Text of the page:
The most popular slot machine cheats are nearing extinction, as casinos go to elaborate methods to thwart anyone brazen enough to walk through their doors and attempt to steal. While this article will detail the most well-known methods of getting something for nothing, I’ll also pay equal attention to the consequences of getting caught.
Cheating at Slot Machines
This is a list of the most popular ways to cheat at slots, although most—if not all—of these are no longer effective.
Programming the Machine – Of all the current ways to cheat slots, this is the only method that could reasonably prove effective. The cheater needs to gain access to the machine before it leaves the factory, and then program it to pay out when a specific series of buttons are pushed. Ronald Dale Harris, a former member of the Nevada Gaming Control Board was able to get away with this for two years without getting caught, but his greed finally caught up to him while rigging the outcome of keno. He spent two years in prison.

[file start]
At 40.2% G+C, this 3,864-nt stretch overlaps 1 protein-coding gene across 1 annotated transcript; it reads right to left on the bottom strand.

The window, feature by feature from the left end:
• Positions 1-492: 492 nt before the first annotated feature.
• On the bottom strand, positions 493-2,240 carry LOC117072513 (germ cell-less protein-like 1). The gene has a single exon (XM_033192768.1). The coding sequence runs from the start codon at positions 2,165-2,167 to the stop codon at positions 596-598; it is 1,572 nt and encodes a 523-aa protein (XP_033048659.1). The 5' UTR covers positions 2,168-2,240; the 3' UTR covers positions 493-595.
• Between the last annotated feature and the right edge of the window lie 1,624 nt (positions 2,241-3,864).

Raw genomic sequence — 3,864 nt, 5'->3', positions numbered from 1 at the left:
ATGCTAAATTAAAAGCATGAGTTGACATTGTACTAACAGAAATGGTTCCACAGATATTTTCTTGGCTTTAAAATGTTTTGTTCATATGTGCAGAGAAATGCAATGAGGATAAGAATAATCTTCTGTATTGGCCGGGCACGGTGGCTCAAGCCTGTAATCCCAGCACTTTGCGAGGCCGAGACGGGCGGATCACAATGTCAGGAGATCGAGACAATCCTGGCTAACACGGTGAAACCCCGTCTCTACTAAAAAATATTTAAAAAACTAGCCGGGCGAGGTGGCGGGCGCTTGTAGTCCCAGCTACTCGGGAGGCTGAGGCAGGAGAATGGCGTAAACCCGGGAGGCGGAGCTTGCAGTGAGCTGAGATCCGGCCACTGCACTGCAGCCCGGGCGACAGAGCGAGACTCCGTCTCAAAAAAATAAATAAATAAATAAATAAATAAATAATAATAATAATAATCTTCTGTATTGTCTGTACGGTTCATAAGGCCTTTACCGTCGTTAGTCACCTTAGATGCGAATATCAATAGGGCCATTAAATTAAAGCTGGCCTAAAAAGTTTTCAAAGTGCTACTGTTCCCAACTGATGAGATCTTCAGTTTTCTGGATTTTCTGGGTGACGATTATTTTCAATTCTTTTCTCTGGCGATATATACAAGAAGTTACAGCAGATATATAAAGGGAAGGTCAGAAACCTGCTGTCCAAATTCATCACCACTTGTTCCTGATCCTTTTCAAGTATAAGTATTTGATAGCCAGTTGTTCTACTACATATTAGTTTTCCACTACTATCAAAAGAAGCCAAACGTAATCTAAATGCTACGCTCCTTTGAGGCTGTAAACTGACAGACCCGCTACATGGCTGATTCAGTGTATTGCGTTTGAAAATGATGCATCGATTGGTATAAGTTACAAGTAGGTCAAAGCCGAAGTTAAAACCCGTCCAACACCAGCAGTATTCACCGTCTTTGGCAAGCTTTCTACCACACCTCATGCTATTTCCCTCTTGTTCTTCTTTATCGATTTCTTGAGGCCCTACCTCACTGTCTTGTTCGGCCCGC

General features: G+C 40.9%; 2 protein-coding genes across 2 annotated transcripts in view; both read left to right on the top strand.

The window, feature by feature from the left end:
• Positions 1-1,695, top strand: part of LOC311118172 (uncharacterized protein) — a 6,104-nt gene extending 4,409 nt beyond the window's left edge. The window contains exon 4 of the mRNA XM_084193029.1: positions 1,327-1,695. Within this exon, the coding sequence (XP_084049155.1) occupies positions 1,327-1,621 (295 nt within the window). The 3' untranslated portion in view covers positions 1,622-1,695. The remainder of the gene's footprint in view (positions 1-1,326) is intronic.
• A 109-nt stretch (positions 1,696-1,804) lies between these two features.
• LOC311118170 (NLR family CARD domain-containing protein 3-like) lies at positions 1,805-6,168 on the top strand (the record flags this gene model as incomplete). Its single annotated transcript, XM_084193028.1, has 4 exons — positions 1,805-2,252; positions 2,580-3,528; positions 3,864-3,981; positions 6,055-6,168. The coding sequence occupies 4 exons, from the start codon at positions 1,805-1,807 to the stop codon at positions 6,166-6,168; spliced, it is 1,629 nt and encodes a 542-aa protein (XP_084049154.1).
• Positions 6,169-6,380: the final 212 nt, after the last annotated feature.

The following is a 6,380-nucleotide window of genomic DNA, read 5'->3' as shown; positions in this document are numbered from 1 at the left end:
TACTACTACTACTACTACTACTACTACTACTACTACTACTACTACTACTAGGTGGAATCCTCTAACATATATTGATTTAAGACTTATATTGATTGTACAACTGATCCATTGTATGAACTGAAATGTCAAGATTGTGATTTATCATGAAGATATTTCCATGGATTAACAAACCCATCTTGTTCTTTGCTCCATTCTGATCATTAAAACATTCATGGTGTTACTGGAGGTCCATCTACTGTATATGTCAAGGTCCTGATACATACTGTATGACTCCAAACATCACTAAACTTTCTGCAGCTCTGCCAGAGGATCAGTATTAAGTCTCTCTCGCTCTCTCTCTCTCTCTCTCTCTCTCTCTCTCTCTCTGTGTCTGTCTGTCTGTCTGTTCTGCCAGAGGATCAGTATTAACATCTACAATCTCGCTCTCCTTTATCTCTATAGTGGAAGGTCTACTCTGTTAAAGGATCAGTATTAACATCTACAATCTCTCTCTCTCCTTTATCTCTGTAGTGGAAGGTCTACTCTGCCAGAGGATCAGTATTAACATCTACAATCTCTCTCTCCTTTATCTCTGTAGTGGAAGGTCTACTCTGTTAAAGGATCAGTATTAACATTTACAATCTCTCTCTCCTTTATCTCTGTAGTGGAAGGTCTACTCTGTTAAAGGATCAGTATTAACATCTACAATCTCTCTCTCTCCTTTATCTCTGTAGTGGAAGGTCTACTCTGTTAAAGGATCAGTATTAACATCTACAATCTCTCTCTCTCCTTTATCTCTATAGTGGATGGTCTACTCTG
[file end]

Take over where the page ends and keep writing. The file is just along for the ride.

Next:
Coin on a String Cheat – Tie a string to the coin, insert it into the machine, and then pull it back out. This worked in the old days, giving cheaters an unlimited supply of credits. It’s no longer effective, however, and anyone trying it is going to get laughed at by the cops.
Top Bottom Joint Cheat – Created by Tommy Carmichael and Ray Ming, this famed cheating used a piece of spring steel and a guitar wire. The goal was to enter the payout chute with the device until the switch was tripped. The machine would then deposit all its coins, which allowed Carmichael to make $1,000 per hours while on a cheating binge at various casinos. Unfortunately for Carmichael, his luck eventually ran out.
Coat Hanger Cheat – This simple object was snaked inside the machine to interfere with the coin mechanism. It worked for a while, at least until the casinos got wise and countered it.
Shaved Coins Cheat – By shaving the edges of a coin, it would pass right through the slot and still register as a credit. This was effective in the early 1980s, but it was also countered long ago.